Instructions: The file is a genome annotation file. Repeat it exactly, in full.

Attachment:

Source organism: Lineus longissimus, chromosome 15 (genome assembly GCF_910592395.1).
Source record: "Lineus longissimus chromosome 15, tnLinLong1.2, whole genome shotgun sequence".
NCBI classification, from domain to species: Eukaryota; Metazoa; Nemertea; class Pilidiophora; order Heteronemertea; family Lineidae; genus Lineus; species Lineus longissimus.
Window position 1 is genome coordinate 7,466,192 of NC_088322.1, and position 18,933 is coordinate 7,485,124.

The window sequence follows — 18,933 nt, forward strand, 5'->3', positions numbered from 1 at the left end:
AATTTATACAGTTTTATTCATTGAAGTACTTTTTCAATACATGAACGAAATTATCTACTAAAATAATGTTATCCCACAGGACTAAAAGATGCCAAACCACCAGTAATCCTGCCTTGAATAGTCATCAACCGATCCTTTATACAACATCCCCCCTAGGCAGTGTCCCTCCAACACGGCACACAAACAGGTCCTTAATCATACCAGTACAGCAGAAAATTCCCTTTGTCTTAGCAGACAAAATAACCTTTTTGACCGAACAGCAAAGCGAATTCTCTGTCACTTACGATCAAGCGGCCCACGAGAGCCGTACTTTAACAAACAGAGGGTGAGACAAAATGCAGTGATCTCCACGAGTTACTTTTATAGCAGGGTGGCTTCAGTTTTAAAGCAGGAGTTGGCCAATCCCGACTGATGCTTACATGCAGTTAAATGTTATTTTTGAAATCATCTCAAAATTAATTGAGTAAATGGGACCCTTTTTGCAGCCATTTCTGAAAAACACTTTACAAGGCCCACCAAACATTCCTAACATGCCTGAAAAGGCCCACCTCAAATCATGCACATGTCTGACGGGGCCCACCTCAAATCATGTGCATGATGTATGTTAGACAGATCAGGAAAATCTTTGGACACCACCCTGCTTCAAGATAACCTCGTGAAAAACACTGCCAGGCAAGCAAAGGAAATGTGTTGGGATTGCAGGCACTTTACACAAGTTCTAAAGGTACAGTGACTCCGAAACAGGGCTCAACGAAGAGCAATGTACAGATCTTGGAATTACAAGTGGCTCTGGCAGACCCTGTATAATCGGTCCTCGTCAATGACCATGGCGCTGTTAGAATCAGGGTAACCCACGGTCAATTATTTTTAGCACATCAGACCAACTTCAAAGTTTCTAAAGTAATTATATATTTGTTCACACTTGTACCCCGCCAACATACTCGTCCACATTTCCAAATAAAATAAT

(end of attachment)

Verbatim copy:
Source organism: Lineus longissimus, chromosome 15 (genome assembly GCF_910592395.1).
Source record: "Lineus longissimus chromosome 15, tnLinLong1.2, whole genome shotgun sequence".
NCBI classification, from domain to species: Eukaryota; Metazoa; Nemertea; class Pilidiophora; order Heteronemertea; family Lineidae; genus Lineus; species Lineus longissimus.
Window position 1 is genome coordinate 7,466,192 of NC_088322.1, and position 18,933 is coordinate 7,485,124.

The window sequence follows — 18,933 nt, forward strand, 5'->3', positions numbered from 1 at the left end:
AATTTATACAGTTTTATTCATTGAAGTACTTTTTCAATACATGAACGAAATTATCTACTAAAATAATGTTATCCCACAGGACTAAAAGATGCCAAACCACCAGTAATCCTGCCTTGAATAGTCATCAACCGATCCTTTATACAACATCCCCCCTAGGCAGTGTCCCTCCAACACGGCACACAAACAGGTCCTTAATCATACCAGTACAGCAGAAAATTCCCTTTGTCTTAGCAGACAAAATAACCTTTTTGACCGAACAGCAAAGCGAATTCTCTGTCACTTACGATCAAGCGGCCCACGAGAGCCGTACTTTAACAAACAGAGGGTGAGACAAAATGCAGTGATCTCCACGAGTTACTTTTATAGCAGGGTGGCTTCAGTTTTAAAGCAGGAGTTGGCCAATCCCGACTGATGCTTACATGCAGTTAAATGTTATTTTTGAAATCATCTCAAAATTAATTGAGTAAATGGGACCCTTTTTGCAGCCATTTCTGAAAAACACTTTACAAGGCCCACCAAACATTCCTAACATGCCTGAAAAGGCCCACCTCAAATCATGCACATGTCTGACGGGGCCCACCTCAAATCATGTGCATGATGTATGTTAGACAGATCAGGAAAATCTTTGGACACCACCCTGCTTCAAGATAACCTCGTGAAAAACACTGCCAGGCAAGCAAAGGAAATGTGTTGGGATTGCAGGCACTTTACACAAGTTCTAAAGGTACAGTGACTCCGAAACAGGGCTCAACGAAGAGCAATGTACAGATCTTGGAATTACAAGTGGCTCTGGCAGACCCTGTATAATCGGTCCTCGTCAATGACCATGGCGCTGTTAGAATCAGGGTAACCCACGGTCAATTATTTTTAGCACATCAGACCAACTTCAAAGTTTCTAAAGTAATTATATATTTGTTCACACTTGTACCCCGCCAACATACTCGTCCACATTTCCAAATAAAATAAT